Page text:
Perhaps most notably, Wells has made progress behind the plate. Wells is currently throwing out 29 percent of baserunners attempting to steal against him (not including one last night). That is 10 percent higher than the South Atlantic League average, where runners are only caught 19 percent of the time. It is a drastic improvement from where Wells was in his debut season, when many scouting reports mentioned that he would likely need to move to either first base or a corner outfield position.


Wells played 65 games in Low-A before getting promoted and he will likely finish this week's series with 64 games at the High-A level. He is excelling with the bat and showing dramatic improvement with his glove, making him a strong candidate to move up to the Double-A level.


When Wells gets the call up, coming in behind him at High-A Hudson Valley is likely to be another former first-round pick of the team, Anthony Seigler. The 22-year-old has battled injuries since joining the Yankees organization as a teenager in 2018, only playing in 115 games across four seasons.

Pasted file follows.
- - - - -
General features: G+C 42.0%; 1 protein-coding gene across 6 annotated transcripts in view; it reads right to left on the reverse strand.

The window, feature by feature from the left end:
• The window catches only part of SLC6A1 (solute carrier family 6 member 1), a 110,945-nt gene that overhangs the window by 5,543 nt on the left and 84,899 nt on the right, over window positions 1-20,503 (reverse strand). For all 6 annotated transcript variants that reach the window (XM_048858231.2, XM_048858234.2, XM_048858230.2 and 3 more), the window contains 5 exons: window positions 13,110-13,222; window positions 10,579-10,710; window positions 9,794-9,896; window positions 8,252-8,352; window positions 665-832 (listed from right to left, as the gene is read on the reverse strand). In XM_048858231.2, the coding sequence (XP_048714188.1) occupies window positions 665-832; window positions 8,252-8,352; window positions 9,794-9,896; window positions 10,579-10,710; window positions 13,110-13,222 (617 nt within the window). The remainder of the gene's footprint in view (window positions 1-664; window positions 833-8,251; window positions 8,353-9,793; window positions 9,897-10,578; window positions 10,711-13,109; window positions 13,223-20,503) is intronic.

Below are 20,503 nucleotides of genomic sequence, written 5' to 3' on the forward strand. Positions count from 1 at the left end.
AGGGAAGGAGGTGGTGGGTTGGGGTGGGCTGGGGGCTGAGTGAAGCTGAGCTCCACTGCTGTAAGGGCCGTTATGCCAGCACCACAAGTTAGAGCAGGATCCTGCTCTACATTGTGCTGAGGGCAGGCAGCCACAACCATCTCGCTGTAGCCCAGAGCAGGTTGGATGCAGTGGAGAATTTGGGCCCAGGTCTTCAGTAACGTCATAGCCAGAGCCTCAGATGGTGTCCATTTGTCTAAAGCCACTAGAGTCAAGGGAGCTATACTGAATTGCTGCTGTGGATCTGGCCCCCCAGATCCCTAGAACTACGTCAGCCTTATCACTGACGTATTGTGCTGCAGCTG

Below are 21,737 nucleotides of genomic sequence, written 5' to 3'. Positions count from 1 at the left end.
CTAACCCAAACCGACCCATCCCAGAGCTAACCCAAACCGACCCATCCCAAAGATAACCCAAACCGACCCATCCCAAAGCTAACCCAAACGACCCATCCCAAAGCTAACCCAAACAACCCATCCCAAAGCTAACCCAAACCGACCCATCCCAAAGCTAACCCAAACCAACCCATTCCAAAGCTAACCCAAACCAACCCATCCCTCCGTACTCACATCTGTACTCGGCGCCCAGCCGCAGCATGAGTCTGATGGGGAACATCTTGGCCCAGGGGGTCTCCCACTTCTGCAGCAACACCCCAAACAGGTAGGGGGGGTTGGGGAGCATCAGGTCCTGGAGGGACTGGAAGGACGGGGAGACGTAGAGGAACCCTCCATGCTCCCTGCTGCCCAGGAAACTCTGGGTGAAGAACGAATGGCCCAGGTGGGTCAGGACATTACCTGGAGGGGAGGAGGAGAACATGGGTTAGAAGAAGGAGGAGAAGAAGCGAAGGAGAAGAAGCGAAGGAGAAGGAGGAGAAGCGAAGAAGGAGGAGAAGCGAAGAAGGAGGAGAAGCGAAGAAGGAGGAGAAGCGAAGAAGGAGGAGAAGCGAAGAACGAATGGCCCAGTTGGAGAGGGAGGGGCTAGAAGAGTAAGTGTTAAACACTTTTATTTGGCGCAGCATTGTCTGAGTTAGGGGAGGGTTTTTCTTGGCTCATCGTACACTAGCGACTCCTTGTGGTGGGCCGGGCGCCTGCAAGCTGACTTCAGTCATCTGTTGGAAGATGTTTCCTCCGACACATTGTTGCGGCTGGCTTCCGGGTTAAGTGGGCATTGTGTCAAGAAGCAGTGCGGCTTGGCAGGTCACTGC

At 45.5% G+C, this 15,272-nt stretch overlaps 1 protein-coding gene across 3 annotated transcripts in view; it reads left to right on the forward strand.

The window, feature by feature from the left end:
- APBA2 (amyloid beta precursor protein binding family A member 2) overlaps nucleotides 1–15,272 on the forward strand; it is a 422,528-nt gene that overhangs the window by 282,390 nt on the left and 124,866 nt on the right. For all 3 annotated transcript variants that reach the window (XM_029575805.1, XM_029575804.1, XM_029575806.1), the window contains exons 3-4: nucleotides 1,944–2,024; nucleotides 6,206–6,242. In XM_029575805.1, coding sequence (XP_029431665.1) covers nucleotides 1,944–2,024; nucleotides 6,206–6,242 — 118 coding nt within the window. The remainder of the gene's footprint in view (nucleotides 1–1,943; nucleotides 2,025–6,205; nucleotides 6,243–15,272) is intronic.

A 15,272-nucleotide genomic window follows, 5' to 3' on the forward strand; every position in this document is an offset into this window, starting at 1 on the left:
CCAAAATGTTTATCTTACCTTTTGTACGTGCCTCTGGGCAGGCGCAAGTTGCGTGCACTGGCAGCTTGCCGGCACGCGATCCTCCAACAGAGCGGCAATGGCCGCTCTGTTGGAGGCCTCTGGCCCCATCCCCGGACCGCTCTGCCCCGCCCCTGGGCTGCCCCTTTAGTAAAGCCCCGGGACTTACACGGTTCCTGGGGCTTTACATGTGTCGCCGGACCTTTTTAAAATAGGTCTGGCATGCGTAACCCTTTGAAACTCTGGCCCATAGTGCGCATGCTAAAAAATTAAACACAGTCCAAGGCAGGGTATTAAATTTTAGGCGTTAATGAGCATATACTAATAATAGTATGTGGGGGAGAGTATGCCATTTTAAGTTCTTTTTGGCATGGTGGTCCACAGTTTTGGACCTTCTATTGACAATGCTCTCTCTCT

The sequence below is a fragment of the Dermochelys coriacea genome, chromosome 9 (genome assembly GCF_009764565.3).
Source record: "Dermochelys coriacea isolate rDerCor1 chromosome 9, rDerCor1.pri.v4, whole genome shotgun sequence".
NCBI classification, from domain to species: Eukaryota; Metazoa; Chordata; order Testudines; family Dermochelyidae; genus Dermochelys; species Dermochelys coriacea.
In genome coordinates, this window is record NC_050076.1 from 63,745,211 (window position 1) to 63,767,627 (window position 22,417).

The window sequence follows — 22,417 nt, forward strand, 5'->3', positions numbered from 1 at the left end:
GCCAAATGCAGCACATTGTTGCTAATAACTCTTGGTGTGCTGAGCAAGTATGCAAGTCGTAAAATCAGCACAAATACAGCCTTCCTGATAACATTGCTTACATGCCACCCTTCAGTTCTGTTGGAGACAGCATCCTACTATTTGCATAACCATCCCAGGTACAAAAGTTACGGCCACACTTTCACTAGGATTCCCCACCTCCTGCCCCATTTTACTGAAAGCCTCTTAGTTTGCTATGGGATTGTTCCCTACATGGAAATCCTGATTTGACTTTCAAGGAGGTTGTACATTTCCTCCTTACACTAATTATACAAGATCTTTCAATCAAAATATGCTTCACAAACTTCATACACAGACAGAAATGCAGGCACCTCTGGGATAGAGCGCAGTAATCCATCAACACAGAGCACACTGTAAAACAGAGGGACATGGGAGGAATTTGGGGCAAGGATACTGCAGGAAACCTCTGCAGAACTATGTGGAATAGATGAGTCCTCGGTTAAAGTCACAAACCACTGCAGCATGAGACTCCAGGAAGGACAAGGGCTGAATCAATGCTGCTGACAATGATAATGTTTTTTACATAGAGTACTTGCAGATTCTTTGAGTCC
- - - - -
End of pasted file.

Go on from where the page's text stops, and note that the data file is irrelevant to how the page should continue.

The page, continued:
Seigler spent 41 of those games at the High-A level in 2021 and seemed to be finding his stride in late-July and early August before he once again saw his season end early due to an injury. With the Yankees prioritizing Wells’ time behind the plate at Hudson Valley, Seigler kicked off 2022 back with Low-A Tampa and is performing well, slashing .258/.425/.500 with more walks than strikeouts.


After splitting time between catching and the designated hitter role early on, Seigler has begun to catch more regularly over the past few series, as fellow catching prospect Antonio Gomez was assigned to the Florida Complex League roster and extended spring training.


There are scouts who still believe Seigler can recognize the talent that made him a first-round pick in 2018. His biggest challenges have come from the attrition that is common among catching prospects. He is off to a strong start and almost certainly on his way back to High-A, where he will have a chance to find his stride at the higher level.


The minor league season is approaching the point of the year where the Yankees’ top performing prospects start moving up the organizational ladder. Ken Waldichuk, Austin Wells and Anthony Seigler are three of the strongest candidates to make that jump in the coming weeks. All three players have shown that they can handle their current levels and are ready for the next challenge.

3 months ago  ::  May 16, 2022 - 3:31PM #253
NY23
Posts: 20,448

RHP Randy Vasquez, the @Yankees No. 16 prospect, has been named @MiLB's Double-A Eastern League Pitcher of the Week. @NYYPlayerDev

3 months ago  ::  May 17, 2022 - 9:52AM #254
NY23
Posts: 20,448